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Published By Joyce Barocas on January 11, 2017

Hoarding and Older Adults

Imagine you were told to put your favorite item – a watch inherited from a relative, a shirt, or even a family picture - into trash, wouldn’t you feel upset or heartbroken? “That’s how hoarders feel when cleaning their home,” explained Jack Sherratt, Program Director of Geriatric Mental Health and Hoarding Initiative.

People with hoarding disorder have difficulty discarding or parting with possessions. They feel a strong attachment to items and often attach meanings to their belongings. They believe in saving all items for possible future use, yet are not aware of the health and safety consequences of hoarding.

Right at Home of Lower Manhattan sponsored a CEU program on “Hoarding and Older Adults” for social workers, registered nurses and staff members at the Residence at Gouverneur Court on December 6, 2016, providing ideas and insights on how to help patients with hoarding issues.

Researchers at John Hopkins found that about 4% of the population shows hoarding behavior. The percentage goes up to 6.2% in people over 55. Hoarding is exacerbated in seniors due to social isolation, grief and loss, limited mobility and income, as well as a lack of mental health care help.

Hoarding in older adults also comes with a unique set of potential perils – they may face an increased risk of falls in a crammed home, or live in a hazardous or unsanitary environment. Alternatively, hoarding issues may also indicate the presence of Alzheimer’s, dementia, or other mental illnesses.

Sherratt introduced the nine-point clutter image rating scales to help attendants understand the scope of the hoarding problem. He also suggested asking simple questions to detect if someone has issues with hoarding:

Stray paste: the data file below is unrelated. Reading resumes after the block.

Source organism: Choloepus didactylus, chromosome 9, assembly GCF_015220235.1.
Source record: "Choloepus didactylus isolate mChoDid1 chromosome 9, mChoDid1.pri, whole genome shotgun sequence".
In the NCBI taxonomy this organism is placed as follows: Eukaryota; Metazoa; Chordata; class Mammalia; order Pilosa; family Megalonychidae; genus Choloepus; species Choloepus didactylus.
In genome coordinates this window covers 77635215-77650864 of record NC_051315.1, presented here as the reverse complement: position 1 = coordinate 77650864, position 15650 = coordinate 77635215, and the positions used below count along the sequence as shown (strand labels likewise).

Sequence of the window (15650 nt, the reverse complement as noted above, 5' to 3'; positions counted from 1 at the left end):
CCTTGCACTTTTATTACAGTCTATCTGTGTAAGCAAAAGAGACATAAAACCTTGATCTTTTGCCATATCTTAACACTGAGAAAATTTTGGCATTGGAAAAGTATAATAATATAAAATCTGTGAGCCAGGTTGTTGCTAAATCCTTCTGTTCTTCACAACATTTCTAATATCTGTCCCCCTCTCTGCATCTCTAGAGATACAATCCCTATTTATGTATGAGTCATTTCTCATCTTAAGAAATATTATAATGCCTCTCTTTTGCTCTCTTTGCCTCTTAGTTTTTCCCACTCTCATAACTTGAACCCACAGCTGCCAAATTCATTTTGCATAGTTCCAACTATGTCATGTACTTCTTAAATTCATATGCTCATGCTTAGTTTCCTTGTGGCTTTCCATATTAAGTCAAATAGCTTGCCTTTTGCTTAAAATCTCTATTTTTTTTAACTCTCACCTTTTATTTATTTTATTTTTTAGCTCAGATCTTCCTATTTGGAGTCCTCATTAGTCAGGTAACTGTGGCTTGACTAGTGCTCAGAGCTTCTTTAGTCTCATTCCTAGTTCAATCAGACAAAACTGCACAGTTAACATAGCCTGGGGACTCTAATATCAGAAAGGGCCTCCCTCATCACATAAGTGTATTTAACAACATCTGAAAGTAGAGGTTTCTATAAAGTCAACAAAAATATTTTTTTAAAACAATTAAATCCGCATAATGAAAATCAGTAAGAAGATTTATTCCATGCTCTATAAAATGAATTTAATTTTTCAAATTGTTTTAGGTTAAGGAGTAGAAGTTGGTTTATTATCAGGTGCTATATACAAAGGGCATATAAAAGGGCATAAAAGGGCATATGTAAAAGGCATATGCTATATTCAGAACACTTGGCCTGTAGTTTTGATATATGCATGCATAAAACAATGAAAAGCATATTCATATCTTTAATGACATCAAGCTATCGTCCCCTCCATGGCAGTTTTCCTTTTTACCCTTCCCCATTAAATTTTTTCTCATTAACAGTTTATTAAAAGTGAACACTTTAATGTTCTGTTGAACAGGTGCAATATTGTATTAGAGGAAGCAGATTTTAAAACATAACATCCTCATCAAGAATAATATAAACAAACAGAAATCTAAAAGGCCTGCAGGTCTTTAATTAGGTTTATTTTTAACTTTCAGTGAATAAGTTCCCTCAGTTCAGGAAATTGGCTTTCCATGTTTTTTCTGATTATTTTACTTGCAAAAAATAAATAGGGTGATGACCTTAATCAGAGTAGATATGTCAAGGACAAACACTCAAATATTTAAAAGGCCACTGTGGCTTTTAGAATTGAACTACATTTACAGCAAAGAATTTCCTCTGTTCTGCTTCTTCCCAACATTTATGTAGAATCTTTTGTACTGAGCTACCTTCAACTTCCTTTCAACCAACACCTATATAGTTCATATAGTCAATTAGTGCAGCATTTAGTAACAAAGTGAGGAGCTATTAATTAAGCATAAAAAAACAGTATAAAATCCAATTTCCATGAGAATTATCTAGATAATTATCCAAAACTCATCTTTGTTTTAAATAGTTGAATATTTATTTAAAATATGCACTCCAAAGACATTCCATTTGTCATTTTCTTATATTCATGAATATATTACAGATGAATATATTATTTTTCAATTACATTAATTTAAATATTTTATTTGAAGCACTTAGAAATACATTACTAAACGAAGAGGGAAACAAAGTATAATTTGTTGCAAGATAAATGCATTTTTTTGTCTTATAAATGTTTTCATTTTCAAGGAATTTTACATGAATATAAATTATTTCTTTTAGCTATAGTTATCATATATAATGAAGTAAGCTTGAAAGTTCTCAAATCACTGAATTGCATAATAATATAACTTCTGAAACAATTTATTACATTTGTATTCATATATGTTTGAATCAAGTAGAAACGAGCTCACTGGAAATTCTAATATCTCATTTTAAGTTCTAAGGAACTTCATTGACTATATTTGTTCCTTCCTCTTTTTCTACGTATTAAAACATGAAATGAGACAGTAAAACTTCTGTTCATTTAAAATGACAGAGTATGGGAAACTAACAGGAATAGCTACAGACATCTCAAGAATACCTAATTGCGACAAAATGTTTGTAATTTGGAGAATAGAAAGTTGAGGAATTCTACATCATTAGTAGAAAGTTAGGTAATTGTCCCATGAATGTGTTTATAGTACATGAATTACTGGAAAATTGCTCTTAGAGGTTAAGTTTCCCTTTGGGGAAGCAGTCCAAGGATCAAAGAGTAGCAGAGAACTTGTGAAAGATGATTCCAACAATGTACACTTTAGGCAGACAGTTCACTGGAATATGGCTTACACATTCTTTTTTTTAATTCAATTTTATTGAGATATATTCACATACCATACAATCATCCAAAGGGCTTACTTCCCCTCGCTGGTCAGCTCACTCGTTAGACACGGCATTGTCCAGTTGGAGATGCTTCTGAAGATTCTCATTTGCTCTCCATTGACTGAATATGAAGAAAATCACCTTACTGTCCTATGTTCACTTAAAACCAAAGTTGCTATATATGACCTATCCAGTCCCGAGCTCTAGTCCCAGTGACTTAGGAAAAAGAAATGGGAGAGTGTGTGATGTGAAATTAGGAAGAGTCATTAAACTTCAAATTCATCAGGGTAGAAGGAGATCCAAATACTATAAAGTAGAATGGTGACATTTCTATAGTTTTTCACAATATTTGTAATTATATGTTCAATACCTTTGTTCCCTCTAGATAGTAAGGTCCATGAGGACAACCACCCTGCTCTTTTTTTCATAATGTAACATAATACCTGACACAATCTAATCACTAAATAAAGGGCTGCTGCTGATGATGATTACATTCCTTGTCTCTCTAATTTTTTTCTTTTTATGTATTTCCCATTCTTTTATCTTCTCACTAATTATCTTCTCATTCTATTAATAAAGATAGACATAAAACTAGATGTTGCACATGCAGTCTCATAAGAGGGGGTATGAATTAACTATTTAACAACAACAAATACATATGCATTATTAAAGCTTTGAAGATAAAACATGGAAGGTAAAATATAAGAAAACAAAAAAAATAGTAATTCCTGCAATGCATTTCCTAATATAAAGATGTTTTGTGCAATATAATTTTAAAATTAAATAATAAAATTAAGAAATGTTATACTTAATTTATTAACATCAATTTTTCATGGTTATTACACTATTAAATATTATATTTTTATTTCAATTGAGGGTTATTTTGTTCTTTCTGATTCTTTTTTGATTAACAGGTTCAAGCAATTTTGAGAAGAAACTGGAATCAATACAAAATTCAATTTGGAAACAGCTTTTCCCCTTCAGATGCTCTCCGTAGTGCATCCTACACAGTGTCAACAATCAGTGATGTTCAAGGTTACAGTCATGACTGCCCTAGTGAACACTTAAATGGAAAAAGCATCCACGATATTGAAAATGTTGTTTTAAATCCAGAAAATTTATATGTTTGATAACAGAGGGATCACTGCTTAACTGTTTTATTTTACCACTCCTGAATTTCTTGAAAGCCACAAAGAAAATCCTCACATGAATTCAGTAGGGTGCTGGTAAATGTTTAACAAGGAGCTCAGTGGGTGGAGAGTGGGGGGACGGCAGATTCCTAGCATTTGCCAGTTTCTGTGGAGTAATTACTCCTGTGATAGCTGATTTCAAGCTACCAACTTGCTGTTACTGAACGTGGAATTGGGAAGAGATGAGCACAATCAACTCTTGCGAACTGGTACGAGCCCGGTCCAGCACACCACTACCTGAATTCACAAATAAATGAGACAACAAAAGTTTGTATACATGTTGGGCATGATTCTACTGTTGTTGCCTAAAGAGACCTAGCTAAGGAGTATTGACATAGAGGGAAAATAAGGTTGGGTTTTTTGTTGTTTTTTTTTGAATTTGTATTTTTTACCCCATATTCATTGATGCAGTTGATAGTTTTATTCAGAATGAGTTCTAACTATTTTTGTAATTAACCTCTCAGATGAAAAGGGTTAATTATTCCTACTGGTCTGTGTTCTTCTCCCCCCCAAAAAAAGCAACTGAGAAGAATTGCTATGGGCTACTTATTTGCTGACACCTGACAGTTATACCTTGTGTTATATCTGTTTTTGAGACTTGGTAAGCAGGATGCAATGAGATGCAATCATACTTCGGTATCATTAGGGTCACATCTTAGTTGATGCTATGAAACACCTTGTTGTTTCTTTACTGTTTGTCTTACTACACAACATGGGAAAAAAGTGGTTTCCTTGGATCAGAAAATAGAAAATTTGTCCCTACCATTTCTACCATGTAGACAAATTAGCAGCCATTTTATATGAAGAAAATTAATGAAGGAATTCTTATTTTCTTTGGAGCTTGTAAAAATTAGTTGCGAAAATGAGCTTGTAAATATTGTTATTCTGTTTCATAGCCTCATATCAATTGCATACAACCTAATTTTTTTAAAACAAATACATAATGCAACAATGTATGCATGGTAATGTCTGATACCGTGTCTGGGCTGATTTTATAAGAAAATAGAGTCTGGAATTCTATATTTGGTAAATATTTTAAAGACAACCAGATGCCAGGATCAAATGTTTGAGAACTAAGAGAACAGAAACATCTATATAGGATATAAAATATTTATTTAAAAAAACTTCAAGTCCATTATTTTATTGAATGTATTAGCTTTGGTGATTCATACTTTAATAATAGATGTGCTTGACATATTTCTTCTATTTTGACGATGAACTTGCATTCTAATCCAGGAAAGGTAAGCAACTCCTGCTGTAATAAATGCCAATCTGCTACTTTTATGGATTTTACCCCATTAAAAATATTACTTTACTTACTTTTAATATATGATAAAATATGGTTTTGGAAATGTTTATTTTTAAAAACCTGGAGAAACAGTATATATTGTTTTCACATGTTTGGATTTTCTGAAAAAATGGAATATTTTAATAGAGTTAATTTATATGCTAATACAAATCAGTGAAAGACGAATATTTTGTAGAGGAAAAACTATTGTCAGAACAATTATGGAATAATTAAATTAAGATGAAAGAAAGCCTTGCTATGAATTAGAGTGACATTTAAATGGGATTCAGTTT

• Do you buy items or acquire things that you do not need or have enough space for?
  • Do you have a hard time discarding, recycling, selling or giving away things that other people would consider junk?
  • Does clutter or too many possessions make it difficult to use some areas or rooms in your home?
  • Does saving items, acquiring new items or clutter affect you daily activities?
  • Do you feel stress in your home?

Sherratt says landlords in New York City may use hoarding as an excuse to evict elderly who live in rent control apartments. He helps many of them getting to the roots of their behavior so they can take control and declutter. All program participants managed to evade evictions so far, while they continue to build new mental health skills.

Jack Sherratt

[In the picture] Jack Sherratt, Program Director of Geriatric Mental Health and Hoarding Initiative in hazmat suit, cleaning an apartment.


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